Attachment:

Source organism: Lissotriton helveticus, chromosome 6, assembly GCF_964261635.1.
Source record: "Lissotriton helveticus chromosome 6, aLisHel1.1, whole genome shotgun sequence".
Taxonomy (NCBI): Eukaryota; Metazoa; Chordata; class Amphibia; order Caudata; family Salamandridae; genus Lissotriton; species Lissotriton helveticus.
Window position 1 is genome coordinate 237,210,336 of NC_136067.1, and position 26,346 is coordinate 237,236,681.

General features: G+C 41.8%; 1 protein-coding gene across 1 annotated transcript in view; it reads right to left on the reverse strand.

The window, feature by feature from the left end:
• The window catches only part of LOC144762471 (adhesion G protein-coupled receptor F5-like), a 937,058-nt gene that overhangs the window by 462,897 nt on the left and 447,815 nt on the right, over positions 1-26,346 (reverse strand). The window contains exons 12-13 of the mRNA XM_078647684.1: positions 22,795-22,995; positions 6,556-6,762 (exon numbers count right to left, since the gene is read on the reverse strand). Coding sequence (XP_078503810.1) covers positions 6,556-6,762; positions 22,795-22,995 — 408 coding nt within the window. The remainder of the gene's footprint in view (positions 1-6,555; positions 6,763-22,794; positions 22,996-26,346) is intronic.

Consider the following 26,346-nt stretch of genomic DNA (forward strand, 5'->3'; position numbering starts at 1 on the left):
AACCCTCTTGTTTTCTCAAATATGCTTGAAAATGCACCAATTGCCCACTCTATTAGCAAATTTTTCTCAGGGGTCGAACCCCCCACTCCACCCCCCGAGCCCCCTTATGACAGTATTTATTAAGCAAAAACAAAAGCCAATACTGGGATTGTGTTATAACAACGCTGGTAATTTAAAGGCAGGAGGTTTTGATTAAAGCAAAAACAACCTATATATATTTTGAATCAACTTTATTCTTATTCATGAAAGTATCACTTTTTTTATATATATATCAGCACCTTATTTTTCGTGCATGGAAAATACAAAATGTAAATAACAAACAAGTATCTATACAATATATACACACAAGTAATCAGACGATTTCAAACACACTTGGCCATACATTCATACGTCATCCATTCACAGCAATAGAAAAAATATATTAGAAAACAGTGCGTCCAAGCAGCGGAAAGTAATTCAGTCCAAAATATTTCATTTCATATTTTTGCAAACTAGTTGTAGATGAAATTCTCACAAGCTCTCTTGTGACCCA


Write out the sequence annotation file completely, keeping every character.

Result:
Source organism: Lissotriton helveticus, chromosome 6, assembly GCF_964261635.1.
Source record: "Lissotriton helveticus chromosome 6, aLisHel1.1, whole genome shotgun sequence".
Taxonomy (NCBI): Eukaryota; Metazoa; Chordata; class Amphibia; order Caudata; family Salamandridae; genus Lissotriton; species Lissotriton helveticus.
Window position 1 is genome coordinate 237,210,336 of NC_136067.1, and position 26,346 is coordinate 237,236,681.

General features: G+C 41.8%; 1 protein-coding gene across 1 annotated transcript in view; it reads right to left on the reverse strand.

The window, feature by feature from the left end:
• The window catches only part of LOC144762471 (adhesion G protein-coupled receptor F5-like), a 937,058-nt gene that overhangs the window by 462,897 nt on the left and 447,815 nt on the right, over positions 1-26,346 (reverse strand). The window contains exons 12-13 of the mRNA XM_078647684.1: positions 22,795-22,995; positions 6,556-6,762 (exon numbers count right to left, since the gene is read on the reverse strand). Coding sequence (XP_078503810.1) covers positions 6,556-6,762; positions 22,795-22,995 — 408 coding nt within the window. The remainder of the gene's footprint in view (positions 1-6,555; positions 6,763-22,794; positions 22,996-26,346) is intronic.

Consider the following 26,346-nt stretch of genomic DNA (forward strand, 5'->3'; position numbering starts at 1 on the left):
AACCCTCTTGTTTTCTCAAATATGCTTGAAAATGCACCAATTGCCCACTCTATTAGCAAATTTTTCTCAGGGGTCGAACCCCCCACTCCACCCCCCGAGCCCCCTTATGACAGTATTTATTAAGCAAAAACAAAAGCCAATACTGGGATTGTGTTATAACAACGCTGGTAATTTAAAGGCAGGAGGTTTTGATTAAAGCAAAAACAACCTATATATATTTTGAATCAACTTTATTCTTATTCATGAAAGTATCACTTTTTTTATATATATATCAGCACCTTATTTTTCGTGCATGGAAAATACAAAATGTAAATAACAAACAAGTATCTATACAATATATACACACAAGTAATCAGACGATTTCAAACACACTTGGCCATACATTCATACGTCATCCATTCACAGCAATAGAAAAAATATATTAGAAAACAGTGCGTCCAAGCAGCGGAAAGTAATTCAGTCCAAAATATTTCATTTCATATTTTTGCAAACTAGTTGTAGATGAAATTCTCACAAGCTCTCTTGTGACCCA